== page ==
• comments: duh
  • includes: trivial, use imports

    You can even import the very package you're configuring. So you can define a DSL for configuration, which will be imported and used in the config file.

  • logic

    You have your language's syntax and libraries available to use. For example, something like pathlib alone can save you massive amounts of config duplication.

    Of course, one could go crazy and make it incomprehensible. But personally I'd rather accept potential for abusing the power of the language rather than being restricted.

  • validation

    You can keep validation logic right in the config, so it would be checked at the time of loading. Mature static analysis tools (i.e. JS flow/eslint/pylint/mypy) can be used to aid you.

Downsides

Are there any problems with that approach? Sure:

  • interoperability

    Okay, maybe if your program is in Python it makes sense. But what if it isn't, or you'll rewrite it to another language (i.e. compiled, like c++) later.

    If you'll be running your software somewhere without an interpreter, then sure, good point. Modern FFI is tedious and linking against your config is going to be pretty tricky.

    In case of Python specifically, it's present in most modern OS distributions. So you might get away with the following:

    1. make your Python config executable
    2. in the main() function, build the config, convert to JSON and dump to the stdout

      This step is possible with no boilerplate due to Python's dynamic nature.

    3. in your c++ code, execute the Python config (i.e. use popen()), read the raw JSON and process

    Yep, you will still have to manually deserialize config in the c++ code. But I think that's at least not worse than only using JSON and editing it manually.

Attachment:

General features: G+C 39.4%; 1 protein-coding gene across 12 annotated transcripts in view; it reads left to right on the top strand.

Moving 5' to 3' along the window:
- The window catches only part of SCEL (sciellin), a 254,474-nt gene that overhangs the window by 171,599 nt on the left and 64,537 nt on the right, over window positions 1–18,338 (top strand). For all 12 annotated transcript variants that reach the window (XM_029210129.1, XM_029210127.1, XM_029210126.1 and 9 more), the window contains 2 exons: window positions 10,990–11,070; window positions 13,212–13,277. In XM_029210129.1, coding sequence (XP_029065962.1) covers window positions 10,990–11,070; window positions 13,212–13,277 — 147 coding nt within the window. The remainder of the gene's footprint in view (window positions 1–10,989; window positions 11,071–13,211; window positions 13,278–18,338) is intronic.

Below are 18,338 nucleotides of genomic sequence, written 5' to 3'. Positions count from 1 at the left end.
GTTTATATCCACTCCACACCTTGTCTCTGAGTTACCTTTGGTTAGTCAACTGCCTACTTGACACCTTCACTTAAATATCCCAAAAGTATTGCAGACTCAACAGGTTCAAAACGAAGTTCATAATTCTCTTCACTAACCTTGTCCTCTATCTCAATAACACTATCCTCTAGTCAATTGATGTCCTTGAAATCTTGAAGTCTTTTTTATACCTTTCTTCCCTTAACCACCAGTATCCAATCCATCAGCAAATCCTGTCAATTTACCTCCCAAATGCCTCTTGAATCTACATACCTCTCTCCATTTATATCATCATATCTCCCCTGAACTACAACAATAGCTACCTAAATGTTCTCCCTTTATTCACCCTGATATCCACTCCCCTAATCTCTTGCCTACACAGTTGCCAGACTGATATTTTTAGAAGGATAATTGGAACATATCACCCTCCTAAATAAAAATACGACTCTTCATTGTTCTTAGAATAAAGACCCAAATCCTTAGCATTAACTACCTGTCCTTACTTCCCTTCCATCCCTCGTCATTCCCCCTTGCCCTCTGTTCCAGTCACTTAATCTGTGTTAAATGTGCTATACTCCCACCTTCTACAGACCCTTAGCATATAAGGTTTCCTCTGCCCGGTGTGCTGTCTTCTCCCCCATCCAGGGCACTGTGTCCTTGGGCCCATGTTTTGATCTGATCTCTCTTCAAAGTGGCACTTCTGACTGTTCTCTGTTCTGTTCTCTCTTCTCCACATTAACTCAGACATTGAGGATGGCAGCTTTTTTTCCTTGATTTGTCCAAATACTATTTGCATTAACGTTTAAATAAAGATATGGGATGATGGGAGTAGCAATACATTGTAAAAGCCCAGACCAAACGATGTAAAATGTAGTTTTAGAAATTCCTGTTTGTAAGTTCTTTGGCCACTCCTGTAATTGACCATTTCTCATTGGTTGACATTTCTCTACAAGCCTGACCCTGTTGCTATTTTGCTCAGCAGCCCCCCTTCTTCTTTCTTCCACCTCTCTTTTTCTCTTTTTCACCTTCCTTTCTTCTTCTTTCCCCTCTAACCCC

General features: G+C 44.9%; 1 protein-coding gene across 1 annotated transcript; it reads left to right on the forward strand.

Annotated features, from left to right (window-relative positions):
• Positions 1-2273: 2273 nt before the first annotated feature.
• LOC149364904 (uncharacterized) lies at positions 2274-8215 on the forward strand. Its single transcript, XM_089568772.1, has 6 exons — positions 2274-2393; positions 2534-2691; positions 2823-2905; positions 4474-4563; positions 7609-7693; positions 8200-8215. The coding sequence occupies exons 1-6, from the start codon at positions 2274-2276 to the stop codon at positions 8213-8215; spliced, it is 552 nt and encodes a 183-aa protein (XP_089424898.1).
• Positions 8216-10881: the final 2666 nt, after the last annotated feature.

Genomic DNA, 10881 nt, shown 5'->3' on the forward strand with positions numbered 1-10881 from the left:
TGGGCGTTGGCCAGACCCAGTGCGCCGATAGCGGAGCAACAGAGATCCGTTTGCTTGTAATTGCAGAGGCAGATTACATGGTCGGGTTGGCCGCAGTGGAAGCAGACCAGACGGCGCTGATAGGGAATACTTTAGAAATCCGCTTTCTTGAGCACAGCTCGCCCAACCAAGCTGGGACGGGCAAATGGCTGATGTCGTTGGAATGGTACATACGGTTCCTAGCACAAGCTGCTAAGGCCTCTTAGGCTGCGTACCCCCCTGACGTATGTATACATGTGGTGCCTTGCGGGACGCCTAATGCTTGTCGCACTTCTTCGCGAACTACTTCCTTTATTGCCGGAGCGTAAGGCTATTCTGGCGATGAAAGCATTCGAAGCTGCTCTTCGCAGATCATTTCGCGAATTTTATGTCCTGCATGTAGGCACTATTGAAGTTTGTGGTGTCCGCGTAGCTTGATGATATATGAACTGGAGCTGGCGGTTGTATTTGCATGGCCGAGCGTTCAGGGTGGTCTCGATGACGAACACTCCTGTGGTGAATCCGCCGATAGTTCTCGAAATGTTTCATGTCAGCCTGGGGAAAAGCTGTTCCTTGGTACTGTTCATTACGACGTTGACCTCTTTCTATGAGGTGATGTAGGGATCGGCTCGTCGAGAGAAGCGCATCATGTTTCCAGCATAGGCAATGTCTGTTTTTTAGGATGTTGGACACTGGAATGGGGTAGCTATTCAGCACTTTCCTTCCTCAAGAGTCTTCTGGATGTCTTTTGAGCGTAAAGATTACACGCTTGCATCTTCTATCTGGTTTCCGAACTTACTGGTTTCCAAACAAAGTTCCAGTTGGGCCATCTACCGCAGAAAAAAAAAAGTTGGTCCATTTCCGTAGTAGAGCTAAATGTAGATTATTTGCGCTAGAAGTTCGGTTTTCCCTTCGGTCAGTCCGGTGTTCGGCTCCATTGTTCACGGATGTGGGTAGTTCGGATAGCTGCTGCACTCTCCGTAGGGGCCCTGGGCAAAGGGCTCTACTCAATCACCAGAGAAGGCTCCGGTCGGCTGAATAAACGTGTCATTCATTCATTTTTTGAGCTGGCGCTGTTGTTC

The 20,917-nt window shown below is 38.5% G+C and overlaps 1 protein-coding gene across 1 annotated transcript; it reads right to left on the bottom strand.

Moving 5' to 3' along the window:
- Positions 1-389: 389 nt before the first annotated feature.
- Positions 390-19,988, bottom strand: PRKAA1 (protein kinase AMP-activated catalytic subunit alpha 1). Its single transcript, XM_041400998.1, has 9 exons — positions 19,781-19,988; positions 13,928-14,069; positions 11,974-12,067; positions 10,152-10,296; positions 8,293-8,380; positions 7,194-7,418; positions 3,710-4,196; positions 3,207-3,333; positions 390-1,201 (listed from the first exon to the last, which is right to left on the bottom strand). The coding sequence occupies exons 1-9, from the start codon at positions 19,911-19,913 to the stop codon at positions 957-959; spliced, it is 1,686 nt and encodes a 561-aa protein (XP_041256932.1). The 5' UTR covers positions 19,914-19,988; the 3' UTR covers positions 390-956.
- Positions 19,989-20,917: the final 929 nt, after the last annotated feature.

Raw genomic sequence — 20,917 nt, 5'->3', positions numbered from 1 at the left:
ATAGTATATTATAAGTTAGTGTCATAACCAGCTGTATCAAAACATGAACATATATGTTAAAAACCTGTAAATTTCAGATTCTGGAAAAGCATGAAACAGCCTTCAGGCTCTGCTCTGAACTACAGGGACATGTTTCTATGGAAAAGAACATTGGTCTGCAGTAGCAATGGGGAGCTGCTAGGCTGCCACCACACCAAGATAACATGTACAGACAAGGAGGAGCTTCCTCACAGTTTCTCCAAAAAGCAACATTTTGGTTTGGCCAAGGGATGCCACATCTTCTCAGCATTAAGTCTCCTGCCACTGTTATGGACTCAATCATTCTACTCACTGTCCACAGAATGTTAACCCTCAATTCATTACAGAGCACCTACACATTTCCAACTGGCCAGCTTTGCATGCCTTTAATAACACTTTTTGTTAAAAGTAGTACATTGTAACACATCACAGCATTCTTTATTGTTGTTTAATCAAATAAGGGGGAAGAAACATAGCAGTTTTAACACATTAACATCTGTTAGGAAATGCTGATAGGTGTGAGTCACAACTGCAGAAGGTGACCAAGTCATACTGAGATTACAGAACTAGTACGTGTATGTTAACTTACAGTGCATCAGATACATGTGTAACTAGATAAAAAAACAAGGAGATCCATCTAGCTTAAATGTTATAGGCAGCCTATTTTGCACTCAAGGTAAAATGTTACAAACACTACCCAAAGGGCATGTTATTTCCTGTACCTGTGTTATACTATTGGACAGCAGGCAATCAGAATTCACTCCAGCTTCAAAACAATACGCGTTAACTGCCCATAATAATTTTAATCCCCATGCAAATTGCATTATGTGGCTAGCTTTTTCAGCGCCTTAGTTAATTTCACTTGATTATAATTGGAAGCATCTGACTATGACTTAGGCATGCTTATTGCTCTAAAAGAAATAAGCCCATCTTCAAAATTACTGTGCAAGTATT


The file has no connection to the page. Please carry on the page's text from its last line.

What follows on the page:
Obviously that has a performance hit (i.e. milliseconds taken to run the Python interpreter). Make your own judgment whether it's acceptable for you. If the tool you're configuring is running for hours, you're probably going to be fine, or you can always generate the config in advance/cache.

  • general-purpose programming languages are harder to reason about

    This is somewhat subjective. Personally, I'd be more likely overwhelmed by an overly verbose plain config. I'd always prefer a neat and compact DSL.

    A large factor here is code style: I'm sure you can make your config file readable in almost any programming language, even for people not familiar with the language at all.

    However, I appreciate that my experience is different from other engineers (i.e. sysadmins) who would not trade off flexibility for the increase of configuration complexity.

  • general-purpose languages are hard to modify programmatically

    To some extent it overlaps with the previous point. For example, git config commands manipulates the .git/config file. It's easy to modify an INI file, because it's basically a dictionary, so you only have to locate the key in the config file and change a single line.

    If the config is (say) a Python program, the model can be much more complicated than a dictionary, and it might be tricky to modify settings programmatically. Most likely, you'll have to resort to only appending new code to the config, which may not always be enough.

    To me, it's a very strong point against code as a config. As counter-points:

    • not many programs have (or need) TUI/GUI for editing settings
    • the settings that belong to the UI are usually very simple, and possible to adjust by appending only

      For example, Emacs customization interface is backed by an Elisp config.

The most serious issues are probably security and termination checking:

  • security

    I.e. if your config executes arbitrary code, then it may steal your passwords or format your hard drive.

    Whether security is actually something you need to think about depends on your threat model:

    • if your configs are supplied by third parties you don't trust, then I agree that plain configs are safer.
    • however, often, especially for end-user software, it's not the case

      Often the user controls their own config, and the program runs under the same permissions.

    In addition, this is something that can be potentially solved by sandboxing. Whether it's worth the effort depends on the nature of your project, but for something like CI executor you need a sandbox anyway.